After a couple of days exploring old Delhi and getting over my jet lag, it’s time to head up into the mountains. It’s relatively easy to book a bus ticket and the pick-up points are easy to get to around the city and on the route out north.
I have had visions of cramped old buses and overworked, tired drivers so I was overjoyed when I arrived at the metro station to find a modern bus with 2 very smart, friendly Sikh drivers and an assistant. The bus was full but the seats were comfortable and to my amazement, they had WIFI and charging points on the bus.
However nice the bus is, 14 hours is 14 hours! So I settled in and tried to get some rest. There are a couple of stops during the trip and it was a nice chance to talk to the other passengers. Most of them were young Delhiites, off for a weekend to explore their mountains, but there were people who had come from all over the country too, often after long journeys, keen to see the snow for the first time!
The drivers were great and despite warnings that this was the most dangerous road in India, I felt safe the whole way. I was invited up to sit between the drivers at the front of the bus for the last part of the ride where you wind your way along a twisting road with sheer cliffs to one side and a vertical drop of hundreds of meters to the river below, it was an incredible end to the journey and a great way to arrive in the Kullu district of the Himachal Pradesh.
The site that greeted me as I jumped of the bus at Bhuntar was breath-taking. After the crowding and pollution of Old Delhi and 14 hours sat on a bus, this was more than enough to make it worthwhile. The mist rising off the river and the mountains set behind the town were magical and this was just the start of the area I would be spending the next few weeks trekking around in search of the best hash in India! The secret code to gain an extra entry in our travel competition is 405708.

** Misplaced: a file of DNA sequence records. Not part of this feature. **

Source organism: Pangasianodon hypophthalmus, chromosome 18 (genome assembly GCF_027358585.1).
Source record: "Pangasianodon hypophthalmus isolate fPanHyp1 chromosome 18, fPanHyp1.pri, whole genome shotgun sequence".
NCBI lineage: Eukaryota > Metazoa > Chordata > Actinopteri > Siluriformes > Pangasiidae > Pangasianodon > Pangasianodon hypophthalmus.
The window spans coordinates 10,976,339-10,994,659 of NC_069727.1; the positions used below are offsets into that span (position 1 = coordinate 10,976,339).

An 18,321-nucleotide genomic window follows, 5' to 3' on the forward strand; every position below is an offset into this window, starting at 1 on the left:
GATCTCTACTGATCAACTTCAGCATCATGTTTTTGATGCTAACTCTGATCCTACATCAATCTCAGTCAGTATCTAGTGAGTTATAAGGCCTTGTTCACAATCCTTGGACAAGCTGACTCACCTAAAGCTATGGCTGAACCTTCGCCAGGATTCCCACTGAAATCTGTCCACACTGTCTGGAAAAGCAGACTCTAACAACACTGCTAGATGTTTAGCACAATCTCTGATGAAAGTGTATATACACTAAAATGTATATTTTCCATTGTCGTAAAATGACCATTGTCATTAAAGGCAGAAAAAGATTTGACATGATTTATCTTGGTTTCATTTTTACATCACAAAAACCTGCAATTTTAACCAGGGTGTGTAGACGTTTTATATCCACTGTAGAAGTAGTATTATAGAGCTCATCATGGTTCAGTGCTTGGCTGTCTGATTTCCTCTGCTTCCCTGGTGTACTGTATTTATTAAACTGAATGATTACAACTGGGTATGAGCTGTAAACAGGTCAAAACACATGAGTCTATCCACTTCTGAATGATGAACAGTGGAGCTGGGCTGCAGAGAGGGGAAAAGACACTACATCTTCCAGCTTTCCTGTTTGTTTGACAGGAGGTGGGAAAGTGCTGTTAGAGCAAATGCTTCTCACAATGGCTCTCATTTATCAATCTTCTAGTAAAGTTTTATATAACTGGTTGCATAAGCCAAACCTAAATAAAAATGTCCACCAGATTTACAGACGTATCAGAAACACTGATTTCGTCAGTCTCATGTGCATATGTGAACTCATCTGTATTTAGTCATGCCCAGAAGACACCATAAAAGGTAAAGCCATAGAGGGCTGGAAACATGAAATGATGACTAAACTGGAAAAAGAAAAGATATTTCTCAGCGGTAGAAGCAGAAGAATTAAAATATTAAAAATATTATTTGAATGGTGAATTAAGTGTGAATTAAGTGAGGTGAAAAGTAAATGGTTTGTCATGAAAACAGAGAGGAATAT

We were too late for the early local bus that would have taken us up into the heart of the Parvati valley so I flagged down a beaten-up old taxi and negotiated a price. The driver gave me and my new friend from the bus a big smile and beckoned us to get in. As he pulled off, he turned on his stereo and terrible loud goa trance started to blare out, with another broad smile he popped open the glove compartment revealing a big bag of odd-shaped Tolas (10 grams of hash ) and said ‘ You like smoke?’ We all burst into laughter and he sped off up the rod towards Kasol. I think in another life he must have been a rally driver. Despite his obvious love of going fast in his little old taxi, we got to Kasol in one piece after about 20km up a stunning valley lined with giant evergreen pines and dotted with little villages clinging to the sides of impossibly steep slopes.
Finally, I was in the mountains!